Dropbox uses plenty of white space on its business page:
The difference between the two is worlds apart. A clean and simple layout will always beat out a cluttered design. So think about how you can include more whitespace in your own landing pages.
3. Implement Social Proof
Think about the last time you shopped at a local business. Chances are that you did some background research first before making the trip out there.
A comprehensive survey from BrightLocal found that 93% of consumers read local reviews when deciding whether a business is good or not. The study highlights one key message: Consumers turn to the opinion of others to form their own.
This is a concept known as social proof—The psychological phenomenon where people turn to their immediate environment to guide their own.
If you see a venue that has a line going out the door, that tells you it must be a popular place which then increases its perceived value. But if a venue barely has customers inside, it’s a signal that maybe you should take your business elsewhere.
In a similar fashion, social proof can be leveraged to make your landing pages more persuasive and increase the perceived value of your products or services.
Include Customer Testimonials
Customer testimonials are one of the most powerful forms of social proof. They come directly from existing customers and often highlight a key function that makes their lives easier. That kind of feedback can often sway more prospects who were originally on the fence.
Here’s an example of how FreshBooks uses testimonials on its homepage:
The testimonials come from actual business owners (the target audience) who have used the product to grow their own businesses. Be sure to accompany any customer testimonials with a snapshot of the individual and a short description of who they are to lend more credibility.
Highlight Case Studies
Case studies are extremely effective as they highlight real results that customers have been able to achieve with a product or service. Because they tell a story, they tend to be far more engaging—A perfect combination to increase user interaction on your pages.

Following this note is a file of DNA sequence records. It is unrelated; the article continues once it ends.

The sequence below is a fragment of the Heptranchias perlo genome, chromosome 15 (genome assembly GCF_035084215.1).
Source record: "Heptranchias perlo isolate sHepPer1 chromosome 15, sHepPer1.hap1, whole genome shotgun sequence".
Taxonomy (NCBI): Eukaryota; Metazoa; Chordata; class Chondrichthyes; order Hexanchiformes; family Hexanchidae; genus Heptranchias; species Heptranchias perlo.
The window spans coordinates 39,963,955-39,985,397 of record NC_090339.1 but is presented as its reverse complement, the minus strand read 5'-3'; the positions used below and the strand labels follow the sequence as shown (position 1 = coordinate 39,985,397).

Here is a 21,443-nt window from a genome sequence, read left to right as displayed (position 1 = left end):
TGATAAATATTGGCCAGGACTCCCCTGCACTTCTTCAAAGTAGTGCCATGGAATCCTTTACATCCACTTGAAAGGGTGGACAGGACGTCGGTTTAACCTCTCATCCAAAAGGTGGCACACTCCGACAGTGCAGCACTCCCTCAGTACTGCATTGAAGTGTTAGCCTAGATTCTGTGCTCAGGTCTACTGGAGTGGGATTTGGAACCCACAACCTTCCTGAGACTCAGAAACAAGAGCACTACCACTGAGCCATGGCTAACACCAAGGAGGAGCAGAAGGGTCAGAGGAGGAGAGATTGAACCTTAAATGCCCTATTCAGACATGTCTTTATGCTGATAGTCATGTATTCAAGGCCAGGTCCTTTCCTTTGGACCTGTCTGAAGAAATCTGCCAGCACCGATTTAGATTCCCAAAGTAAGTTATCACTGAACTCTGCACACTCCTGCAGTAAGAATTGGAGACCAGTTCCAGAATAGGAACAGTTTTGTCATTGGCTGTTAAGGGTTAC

Here’s an example of how Xero implements case studies on its home page:
Xero does a great job of implementing this form of social proof on its homepage. Users can either watch the story or click through to read more stories. If you include case studies, be sure to get into specifics and detail exactly how users are benefiting from your products or services.
Include Clients Served
Leveraging the credibility of other brands eases any doubts that prospects have. It shows that other companies use and rely on your business. The idea is to build trust with your visitors and make them feel more comfortable with their purchase.
Dropbox not only shows the number of companies it works with but also includes the logos of well recognised brands that use the service:
If your business has worked with reputable brands in the industry, don’t be afraid to highlight that fact as it will definitely work in your favour.
Landing pages are a crucial component of any marketing campaign. It’s where prospects learn more about your products or services. How well your landing pages are designed can mean the difference between visitors clicking out or converting. Start by implementing each of the essentials detailed here. Be sure to always be testing as even the smallest changes can have a huge impact to your bottom line.